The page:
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Senior EU official denies plans to cut Hungary funding

A senior EU official has denied a report that the bloc is considering cutting funding to Hungary if it vetoes a €50 billion aid package for Ukraine at Thursday’s EU Council summit.

Hungary’s Prime Minister Viktor Orban previously vetoed the same aid package last December, the only member state to object to the proposal.

The Ukraine aid package is part of the EU’s long-term budget until 2027, which requires a unanimous decision from all 27 member states.

Mr Orban is opposed to using the EU’s budget to allocate the €50 billion in economic support to Ukraine.

The statement by a senior EU official came in response to a story by The Financial Times.

The article stated that the EU was planning “to explicitly target Hungary’s economic weaknesses, imperil its currency and drive a collapse in investor confidence in a bid to hurt jobs and growth” in the event that Budapest blocked the Ukraine deal.

The newspaper said its reporters had been shown a document drawn up by EU officials outlining the plans.

Hungary’s currency, the Forint, dropped today to its lowest value in three months relative to the euro.

“The Hungarian economy is in bad shape. Fiscal deficit has been high since 2020,” said Dora Gyorffy, a professor of economics at the Corvinus University of Budapest.

“The immediate effect is scaring the markets. Only about 25% of Hungary’s debt is held in foreign currency and probably would not lead to an immediate collapse,” Dr Gyorffy told RTÉ News.

Relations between Mr Orban’s government and Brussels are tepid at best.

A poster campaign features the faces of Ursula Von der Leyen and Alex Soros

Since 2015, the Hungarian government has clashed regularly with EU institutions over migration policy, the rule-of-law and the rights of the country’s LGBTQ community.

In the capital Budapest, a government-sponsored poster campaign features the faces of European Commission President Ursula Von der Leyen and Alex Soros, the son of Hungarian-American entrepreneur George Soros.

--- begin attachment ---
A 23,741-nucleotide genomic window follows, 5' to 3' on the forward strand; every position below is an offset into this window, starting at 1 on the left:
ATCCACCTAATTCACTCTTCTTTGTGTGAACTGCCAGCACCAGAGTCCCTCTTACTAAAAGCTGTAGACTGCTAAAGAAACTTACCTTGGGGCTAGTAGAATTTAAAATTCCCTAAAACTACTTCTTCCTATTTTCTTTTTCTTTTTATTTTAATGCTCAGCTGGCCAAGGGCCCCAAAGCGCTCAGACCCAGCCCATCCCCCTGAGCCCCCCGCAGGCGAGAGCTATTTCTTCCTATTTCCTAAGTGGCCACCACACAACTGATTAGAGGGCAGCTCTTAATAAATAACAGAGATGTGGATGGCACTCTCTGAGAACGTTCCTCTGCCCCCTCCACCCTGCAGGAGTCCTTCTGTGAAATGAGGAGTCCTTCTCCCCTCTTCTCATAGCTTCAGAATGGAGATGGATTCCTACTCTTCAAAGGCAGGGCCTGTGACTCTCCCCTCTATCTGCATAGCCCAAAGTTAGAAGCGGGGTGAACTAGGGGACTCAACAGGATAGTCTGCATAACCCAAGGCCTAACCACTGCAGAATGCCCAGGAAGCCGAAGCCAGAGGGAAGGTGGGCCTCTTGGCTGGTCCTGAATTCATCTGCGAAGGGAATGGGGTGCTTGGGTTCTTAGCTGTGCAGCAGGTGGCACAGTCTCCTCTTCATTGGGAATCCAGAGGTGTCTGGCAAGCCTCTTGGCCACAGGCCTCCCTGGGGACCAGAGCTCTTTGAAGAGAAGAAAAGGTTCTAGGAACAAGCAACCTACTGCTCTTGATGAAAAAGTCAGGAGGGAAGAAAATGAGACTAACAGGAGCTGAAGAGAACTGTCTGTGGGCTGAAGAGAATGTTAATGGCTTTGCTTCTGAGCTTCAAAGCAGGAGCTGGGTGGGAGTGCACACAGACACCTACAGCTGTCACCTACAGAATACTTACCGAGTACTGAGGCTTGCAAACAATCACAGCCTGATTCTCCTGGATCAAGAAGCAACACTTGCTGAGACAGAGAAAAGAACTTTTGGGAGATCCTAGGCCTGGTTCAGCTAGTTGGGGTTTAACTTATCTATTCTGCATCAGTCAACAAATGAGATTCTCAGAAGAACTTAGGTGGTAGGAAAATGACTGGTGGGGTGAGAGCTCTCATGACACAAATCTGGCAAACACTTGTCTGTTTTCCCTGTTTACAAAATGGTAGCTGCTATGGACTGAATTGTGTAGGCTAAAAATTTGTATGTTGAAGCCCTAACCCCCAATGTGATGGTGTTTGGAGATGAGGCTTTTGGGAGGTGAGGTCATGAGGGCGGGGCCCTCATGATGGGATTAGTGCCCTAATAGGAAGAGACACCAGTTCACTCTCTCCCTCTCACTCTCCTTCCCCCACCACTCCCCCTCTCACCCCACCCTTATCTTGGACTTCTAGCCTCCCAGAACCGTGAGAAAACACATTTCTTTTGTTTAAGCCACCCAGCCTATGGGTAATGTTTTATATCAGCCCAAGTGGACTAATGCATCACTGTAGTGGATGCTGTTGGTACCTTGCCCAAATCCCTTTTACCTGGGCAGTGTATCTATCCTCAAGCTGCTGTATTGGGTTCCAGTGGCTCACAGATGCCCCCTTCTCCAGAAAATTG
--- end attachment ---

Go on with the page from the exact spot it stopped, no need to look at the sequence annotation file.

In a nod to Mr Orban’s Fidesz party’s nationalist streak, the poster reads: “Let’s not dance to their tunes”.

Although the Hungarian government condemned Russia’s invasion of Ukraine, it has adopted a de facto neutral position towards the war, offering its support to broker a peace deal.

Hungary’s foreign minister Péter Szijjártó visited western Ukraine to meet his Ukrainian counterpart, Dmytro Kuleba, and re-iterated Budapest’s neutral stance on the conflict.

“Hungary is ready to host any kind of negotiations which aim at peace. And this offer is still valid whenever you take advantage of it to do,” said Mr Szijjártó.

Budapest has not offered any specific detail on how a peace deal can be achieved.

It was Mr Szijjártó’s first visit to Ukraine since the start of Russia’s invasion in February 2022.

During that same period, he has visited Russia on at least five occasions to discuss energy deals with Kremlin officials.

Hungary continues to import 80% of its natural gas needs from Russia, transported via pipelines in Bulgaria and Serbia.

Russia’s atomic agency, Rosatom, is also contracted to build Hungary’s only nuclear power plant.

Dr Gyorffy said that Hungary’s government had “made no effort to diversity its energy mix” since the start of the war.

At the weekend, Hungary’s minister for EU affairs János Bóka sent a new proposal to Brussels saying his government was open to a compromise provided Budapest could change its mind at a later date.

However, Mr Bóka critiscised the EU on X, in response to the story by The Financial Times.

“The document, drafted by Brussels bureaucrats, only confirms what the Hungarian Government has been saying for a long time: access to EU funds is used for political blackmailing by Brussels,” he wrote.

If a unanimous vote cannot be reached by all 27 EU leaders on Thursday, members states may have to resolve the matter by sending funding separately to Kyiv outside of the EU budget.

Additional reporting by Reuters


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